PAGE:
There's a considerable difference between selling a product that has technology that's widely accepted versus marketing one with brand-new technology. When it comes to selling a new technology, the details matter more -- a lot more.
As an engineer by training but more of a tinkerer by disposition, I’ve always been one of those people who sees something mechanical and then starts thinking about how to make it better. That's what led to my becoming an inventor and entrepreneur.
In 2006 a conversation with a friend led to my later starting a new business based on my patented invention: a retrofit for commercial air-conditioning units aimed at reducing energy consumption and relative humidity.
Over the years, I have found that the most important part of preparation for a sales presentation involving new technology takes place long before the call to arrange an appointment. Some people like to think that if they can just get into the meeting room, they’ll be able to wing it and make a sale. Yes, that might work -- but not very often, especially if the technical basis of the product is new. I never conclude a sales presentation with a visibly hostile or skeptical audience because I always lay the groundwork for a good presentation. Here are my insights about how to proceed:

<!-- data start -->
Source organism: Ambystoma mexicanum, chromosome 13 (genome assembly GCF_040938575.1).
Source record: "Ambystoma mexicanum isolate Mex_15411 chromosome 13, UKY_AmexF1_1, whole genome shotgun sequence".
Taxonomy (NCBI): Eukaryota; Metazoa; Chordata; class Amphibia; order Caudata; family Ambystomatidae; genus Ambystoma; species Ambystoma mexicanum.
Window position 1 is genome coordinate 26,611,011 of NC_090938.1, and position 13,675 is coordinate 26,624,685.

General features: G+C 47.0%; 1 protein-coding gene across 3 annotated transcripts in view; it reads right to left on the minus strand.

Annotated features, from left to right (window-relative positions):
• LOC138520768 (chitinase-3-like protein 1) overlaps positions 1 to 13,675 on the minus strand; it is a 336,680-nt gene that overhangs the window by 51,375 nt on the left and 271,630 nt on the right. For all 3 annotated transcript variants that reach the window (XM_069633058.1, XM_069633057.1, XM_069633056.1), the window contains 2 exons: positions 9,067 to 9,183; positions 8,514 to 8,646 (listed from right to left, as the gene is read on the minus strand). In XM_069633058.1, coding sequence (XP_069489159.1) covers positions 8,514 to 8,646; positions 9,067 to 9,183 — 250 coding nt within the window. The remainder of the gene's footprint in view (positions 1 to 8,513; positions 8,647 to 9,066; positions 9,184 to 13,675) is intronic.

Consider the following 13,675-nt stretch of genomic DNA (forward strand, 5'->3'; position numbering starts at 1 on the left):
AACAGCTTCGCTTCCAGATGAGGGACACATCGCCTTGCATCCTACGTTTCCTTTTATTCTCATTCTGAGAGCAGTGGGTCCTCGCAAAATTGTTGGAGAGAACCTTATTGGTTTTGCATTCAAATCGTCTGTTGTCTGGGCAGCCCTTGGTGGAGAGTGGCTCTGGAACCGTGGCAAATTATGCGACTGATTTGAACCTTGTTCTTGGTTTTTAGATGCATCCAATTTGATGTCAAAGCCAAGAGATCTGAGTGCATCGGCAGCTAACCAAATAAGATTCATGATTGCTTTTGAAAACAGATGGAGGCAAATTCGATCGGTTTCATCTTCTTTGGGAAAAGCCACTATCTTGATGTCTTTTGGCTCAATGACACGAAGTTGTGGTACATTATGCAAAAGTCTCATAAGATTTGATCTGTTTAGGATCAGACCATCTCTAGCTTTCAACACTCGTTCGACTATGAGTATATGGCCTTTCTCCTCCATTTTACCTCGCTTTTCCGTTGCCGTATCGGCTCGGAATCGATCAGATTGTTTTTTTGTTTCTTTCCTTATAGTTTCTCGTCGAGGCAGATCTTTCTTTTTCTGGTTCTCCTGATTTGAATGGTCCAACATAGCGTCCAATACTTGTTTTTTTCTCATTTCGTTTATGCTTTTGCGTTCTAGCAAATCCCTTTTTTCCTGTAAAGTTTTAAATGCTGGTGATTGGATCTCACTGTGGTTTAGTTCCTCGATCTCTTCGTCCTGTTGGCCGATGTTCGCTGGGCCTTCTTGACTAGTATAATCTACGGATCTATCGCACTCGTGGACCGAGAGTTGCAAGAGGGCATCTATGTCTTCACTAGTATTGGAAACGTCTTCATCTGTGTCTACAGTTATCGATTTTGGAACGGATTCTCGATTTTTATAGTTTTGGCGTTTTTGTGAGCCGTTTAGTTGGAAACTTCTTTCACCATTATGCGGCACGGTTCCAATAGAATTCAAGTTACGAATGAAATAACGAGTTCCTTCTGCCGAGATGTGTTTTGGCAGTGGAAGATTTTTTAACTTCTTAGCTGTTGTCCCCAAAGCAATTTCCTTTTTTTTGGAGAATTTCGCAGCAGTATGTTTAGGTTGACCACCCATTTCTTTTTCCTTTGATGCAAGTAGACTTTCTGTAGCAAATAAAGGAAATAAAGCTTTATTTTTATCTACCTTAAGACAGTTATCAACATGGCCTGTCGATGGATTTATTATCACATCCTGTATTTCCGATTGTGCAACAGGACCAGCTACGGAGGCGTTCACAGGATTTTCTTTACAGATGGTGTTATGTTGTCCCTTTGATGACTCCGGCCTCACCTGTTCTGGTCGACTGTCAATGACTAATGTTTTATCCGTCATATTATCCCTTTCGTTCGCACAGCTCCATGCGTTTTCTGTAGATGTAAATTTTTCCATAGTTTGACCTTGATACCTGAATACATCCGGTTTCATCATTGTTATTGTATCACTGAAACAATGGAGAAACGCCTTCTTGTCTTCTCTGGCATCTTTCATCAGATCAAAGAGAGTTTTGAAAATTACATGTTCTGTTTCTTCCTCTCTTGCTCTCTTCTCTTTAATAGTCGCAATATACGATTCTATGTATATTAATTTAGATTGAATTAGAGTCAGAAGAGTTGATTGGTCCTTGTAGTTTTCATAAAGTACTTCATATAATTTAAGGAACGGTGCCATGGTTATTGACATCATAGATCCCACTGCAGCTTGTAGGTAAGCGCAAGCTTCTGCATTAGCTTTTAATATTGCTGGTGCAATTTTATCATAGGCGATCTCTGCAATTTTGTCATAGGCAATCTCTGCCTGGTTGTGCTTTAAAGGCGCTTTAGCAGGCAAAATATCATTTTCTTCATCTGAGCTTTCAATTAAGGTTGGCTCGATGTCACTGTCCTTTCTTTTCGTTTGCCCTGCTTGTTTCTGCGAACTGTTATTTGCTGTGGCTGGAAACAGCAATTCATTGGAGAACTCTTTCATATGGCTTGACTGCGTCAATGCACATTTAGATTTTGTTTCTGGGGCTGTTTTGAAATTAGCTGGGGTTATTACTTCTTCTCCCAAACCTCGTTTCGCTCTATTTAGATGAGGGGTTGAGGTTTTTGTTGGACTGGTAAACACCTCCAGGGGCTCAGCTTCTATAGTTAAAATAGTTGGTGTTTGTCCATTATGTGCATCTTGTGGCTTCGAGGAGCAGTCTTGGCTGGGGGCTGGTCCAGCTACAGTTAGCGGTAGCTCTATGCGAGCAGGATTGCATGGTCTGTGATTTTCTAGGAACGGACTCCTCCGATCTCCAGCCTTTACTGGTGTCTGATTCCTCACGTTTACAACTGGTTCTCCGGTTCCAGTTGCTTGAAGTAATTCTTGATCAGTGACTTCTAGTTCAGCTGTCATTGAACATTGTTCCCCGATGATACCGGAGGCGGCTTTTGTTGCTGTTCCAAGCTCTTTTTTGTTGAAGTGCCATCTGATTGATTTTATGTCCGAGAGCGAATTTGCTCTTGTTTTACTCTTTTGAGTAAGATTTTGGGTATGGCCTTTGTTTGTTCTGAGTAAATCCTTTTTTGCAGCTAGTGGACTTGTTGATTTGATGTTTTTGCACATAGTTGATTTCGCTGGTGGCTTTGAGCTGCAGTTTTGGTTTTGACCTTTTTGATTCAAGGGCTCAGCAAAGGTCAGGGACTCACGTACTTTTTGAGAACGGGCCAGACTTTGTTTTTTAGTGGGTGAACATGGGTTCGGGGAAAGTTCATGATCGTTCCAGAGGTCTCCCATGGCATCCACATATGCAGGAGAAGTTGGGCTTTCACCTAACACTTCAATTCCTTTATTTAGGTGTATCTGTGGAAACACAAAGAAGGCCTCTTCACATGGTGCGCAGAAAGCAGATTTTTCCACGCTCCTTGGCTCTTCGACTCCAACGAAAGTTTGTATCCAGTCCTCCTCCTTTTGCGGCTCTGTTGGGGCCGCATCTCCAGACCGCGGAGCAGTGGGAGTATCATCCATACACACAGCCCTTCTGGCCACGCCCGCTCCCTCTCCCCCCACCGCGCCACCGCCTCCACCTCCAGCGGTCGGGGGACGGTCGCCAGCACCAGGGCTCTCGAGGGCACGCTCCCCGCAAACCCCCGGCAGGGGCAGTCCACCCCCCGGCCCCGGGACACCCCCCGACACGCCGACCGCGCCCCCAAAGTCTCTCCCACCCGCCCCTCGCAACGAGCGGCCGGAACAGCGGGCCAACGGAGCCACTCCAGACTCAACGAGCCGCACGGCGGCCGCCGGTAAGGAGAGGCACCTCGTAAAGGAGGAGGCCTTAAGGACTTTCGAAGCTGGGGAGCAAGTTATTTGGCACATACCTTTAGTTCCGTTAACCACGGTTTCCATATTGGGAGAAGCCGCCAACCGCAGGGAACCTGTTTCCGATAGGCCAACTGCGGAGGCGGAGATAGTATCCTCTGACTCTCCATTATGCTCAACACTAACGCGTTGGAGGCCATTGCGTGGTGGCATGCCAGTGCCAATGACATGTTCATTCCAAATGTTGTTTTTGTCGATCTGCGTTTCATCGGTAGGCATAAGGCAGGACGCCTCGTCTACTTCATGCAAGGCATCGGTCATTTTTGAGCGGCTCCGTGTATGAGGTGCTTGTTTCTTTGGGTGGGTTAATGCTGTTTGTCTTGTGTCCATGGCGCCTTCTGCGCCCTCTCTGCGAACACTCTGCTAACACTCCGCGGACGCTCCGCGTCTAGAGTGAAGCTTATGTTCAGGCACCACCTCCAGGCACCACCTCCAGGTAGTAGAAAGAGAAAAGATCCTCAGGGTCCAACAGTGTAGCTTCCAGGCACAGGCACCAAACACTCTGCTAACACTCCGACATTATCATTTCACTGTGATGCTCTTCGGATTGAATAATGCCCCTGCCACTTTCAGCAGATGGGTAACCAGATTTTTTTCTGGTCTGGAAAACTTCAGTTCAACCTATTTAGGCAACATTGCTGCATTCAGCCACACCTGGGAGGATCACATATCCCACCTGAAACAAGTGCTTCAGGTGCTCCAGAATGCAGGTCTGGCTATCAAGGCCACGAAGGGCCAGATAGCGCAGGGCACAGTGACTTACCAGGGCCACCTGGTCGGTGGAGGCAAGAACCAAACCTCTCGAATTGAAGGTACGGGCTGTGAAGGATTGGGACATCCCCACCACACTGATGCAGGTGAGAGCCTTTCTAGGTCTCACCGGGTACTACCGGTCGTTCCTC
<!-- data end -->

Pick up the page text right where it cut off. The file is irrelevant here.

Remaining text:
Know the facts.
In making your case, especially for new technology, you have to be able back up whatever you say with facts. It doesn’t matter how good the idea is.
Early in my career, I learned an important lesson about knowing a product meticulously and being able to provide factual backup. Fresh out of college with an engineering degree, I worked for a large commercial air-conditioning manufacturer, Trane, with a knowledgeable and well-trained sales force. As a sales engineer, I seldom got any pushback about new technology from clients because the company's staffers were considered experts who understood the products inside and out. If there was a problem, we had the knowledge and expertise to develop a solution.
For my new startup, Enerfit, I spent seven years refining and testing the product before making a big sales push. That might seem overly cautious but now I have hard data as backup.